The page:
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Significance and Use
4.1 The temperature at which a lubricant remains fluid and homogeneous after seven days is an index of its ability to withstand prolonged exposure to cold temperature. With vegetable oils and some synthetic esters, it is necessary to do extended cold storage testing. Quick cool, short-term tests, such as Test Methods and , do not adequately predict the tendency to solidify over longer time spans at cold temperatures.
4.2 This test method is not intended to indicate cold temperature pumpability performance. A separate assessment of viscometric performance should be made in order to assess cold flow properties, which are important in order to avoid system damage in cold temperature applications. Suitable guidelines for such testing and test temperatures for various viscosity grades can be found in Practice .
4.3 No specific temperature of measurement is given in this test method because fluids with different viscosity grades have different cold temperature performance expectations. For guidance on temperature selection relative to an intended low temperature viscosity grade or ISO VG, consult Practice . As an example of using Practice , a L22 viscosity grade would be evaluated at the lowest temperature for that grade, namely –22.9 °C. Alternatively, a fluid can be evaluated at the lowest temperature expected for field service.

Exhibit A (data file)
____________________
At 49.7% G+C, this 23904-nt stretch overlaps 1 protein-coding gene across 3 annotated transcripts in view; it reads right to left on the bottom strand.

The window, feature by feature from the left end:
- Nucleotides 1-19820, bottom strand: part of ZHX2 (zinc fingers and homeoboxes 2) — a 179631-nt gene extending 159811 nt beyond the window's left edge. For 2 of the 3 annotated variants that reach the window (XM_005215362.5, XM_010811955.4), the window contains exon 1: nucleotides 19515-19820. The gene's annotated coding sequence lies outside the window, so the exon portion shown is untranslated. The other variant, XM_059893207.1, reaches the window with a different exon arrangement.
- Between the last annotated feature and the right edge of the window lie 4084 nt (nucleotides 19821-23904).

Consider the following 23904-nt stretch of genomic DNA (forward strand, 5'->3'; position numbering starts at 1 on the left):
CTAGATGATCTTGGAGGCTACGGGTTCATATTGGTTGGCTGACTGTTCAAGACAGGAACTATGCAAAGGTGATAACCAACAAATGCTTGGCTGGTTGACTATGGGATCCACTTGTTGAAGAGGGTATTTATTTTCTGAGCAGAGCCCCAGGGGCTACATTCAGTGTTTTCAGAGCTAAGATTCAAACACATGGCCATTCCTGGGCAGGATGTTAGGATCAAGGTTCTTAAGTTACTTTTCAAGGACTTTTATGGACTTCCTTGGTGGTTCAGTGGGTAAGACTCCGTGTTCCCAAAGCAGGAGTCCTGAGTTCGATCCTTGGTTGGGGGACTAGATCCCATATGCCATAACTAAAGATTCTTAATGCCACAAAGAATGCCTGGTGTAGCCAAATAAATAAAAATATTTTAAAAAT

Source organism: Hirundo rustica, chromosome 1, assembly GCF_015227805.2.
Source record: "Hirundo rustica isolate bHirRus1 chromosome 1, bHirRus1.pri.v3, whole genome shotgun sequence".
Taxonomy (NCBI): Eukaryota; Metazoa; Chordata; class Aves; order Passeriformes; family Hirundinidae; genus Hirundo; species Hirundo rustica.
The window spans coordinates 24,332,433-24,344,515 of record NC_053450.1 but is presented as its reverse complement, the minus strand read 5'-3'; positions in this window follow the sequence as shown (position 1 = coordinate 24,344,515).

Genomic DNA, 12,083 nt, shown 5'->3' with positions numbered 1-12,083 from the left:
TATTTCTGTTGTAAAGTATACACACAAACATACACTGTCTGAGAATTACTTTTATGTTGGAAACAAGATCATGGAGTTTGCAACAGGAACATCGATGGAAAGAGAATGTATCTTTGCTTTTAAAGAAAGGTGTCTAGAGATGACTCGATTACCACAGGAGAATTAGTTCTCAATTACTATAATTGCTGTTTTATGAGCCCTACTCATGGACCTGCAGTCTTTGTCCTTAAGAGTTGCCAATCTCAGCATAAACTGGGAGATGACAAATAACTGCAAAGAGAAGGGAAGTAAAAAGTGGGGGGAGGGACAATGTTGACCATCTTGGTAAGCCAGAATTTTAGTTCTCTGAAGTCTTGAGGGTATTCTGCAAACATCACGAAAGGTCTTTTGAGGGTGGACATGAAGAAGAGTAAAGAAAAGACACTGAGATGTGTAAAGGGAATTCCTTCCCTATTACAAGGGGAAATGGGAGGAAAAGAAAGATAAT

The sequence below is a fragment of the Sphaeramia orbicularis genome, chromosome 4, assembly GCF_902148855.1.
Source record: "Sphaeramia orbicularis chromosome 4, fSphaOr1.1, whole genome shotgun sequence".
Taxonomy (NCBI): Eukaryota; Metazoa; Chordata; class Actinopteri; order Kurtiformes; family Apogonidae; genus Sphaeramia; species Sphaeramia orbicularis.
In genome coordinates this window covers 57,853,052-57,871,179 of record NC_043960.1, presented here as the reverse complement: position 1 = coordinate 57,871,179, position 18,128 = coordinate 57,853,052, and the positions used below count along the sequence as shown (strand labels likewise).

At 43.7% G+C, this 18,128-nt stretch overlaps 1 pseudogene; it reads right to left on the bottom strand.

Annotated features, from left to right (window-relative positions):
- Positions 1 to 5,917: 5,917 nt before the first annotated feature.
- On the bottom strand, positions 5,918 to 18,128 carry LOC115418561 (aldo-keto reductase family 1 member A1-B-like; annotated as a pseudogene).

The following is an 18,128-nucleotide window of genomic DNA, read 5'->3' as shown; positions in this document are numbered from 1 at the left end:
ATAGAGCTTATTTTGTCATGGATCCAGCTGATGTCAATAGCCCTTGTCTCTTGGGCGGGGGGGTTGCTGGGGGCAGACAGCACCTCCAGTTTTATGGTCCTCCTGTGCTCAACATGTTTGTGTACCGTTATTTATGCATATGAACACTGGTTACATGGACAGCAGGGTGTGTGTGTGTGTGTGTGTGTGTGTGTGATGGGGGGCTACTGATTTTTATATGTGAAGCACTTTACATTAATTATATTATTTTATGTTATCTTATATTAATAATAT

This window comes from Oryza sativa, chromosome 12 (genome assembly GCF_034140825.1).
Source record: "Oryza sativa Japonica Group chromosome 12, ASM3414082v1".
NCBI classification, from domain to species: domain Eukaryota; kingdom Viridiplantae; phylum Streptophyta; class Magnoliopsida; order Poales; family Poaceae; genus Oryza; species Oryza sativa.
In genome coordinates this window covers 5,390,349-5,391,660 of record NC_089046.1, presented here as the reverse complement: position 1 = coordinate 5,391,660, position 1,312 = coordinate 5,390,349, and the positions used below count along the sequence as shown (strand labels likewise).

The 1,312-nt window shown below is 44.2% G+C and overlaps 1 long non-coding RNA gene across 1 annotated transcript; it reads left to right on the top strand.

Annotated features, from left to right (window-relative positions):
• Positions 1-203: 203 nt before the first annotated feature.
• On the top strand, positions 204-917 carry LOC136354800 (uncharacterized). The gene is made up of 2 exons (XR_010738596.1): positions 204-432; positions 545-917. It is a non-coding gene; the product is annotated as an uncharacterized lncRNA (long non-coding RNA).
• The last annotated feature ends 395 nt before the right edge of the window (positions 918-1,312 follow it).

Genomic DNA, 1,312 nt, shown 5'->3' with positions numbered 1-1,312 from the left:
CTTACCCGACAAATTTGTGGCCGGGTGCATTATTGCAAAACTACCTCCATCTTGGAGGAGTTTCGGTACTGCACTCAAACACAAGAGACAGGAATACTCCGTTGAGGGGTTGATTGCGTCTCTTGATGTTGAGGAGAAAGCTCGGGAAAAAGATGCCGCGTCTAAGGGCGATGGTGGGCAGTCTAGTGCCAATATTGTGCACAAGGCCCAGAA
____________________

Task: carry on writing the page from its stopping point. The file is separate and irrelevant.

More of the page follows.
1.1 This test method covers the fluidity and appearance of hydraulic fluids after storage at low temperature.
1.2 The values stated in SI units are to be regarded as standard. No other units of measurement are included in this standard.
1.2.1 Exception—In , the material is designated in cSt as this is the common name used for this type of oil.
1.3 WARNING—Mercury has been designated by many regulatory agencies as a hazardous material that can cause central nervous system, kidney and liver damage. Mercury, or its vapor, may be hazardous to health and corrosive to materials. Caution should be taken when handling mercury and mercury containing products. See the applicable product Material Safety Data Sheet (MSDS) for details and EPA’s website—http://www.epa.gov/mercury/faq.htm—for additional information. Users should be aware that selling mercury and/or mercury containing products into your state or country may be prohibited by law.
1.4 This standard does not purport to address all of the safety concerns, if any, associated with its use. It is the responsibility of the user of this standard to establish appropriate safety and health practices and determine the applicability of regulatory limitations prior to use. For specific warning statements, see and Section .
2. Referenced Documents (purchase separately) The documents listed below are referenced within the subject standard but are not provided as part of the standard.
D97 Test Method for Pour Point of Petroleum Products
D2500 Test Method for Cloud Point of Petroleum Products and Liquid Fuels
D6080 Practice for Defining the Viscosity Characteristics of Hydraulic Fluids
E1 Specification for ASTM Liquid-in-Glass Thermometers
ICS Number Code 75.120 (Hydraulic fluids)
UNSPSC Code 15121504(Hydraulic oil)
|Link to Active (This link will always route to the current Active version of the standard.)|
ASTM D6351-10(2016), Standard Test Method for Determination of Low Temperature Fluidity and Appearance of Hydraulic Fluids, ASTM International, West Conshohocken, PA, 2016, www.astm.orgBack to Top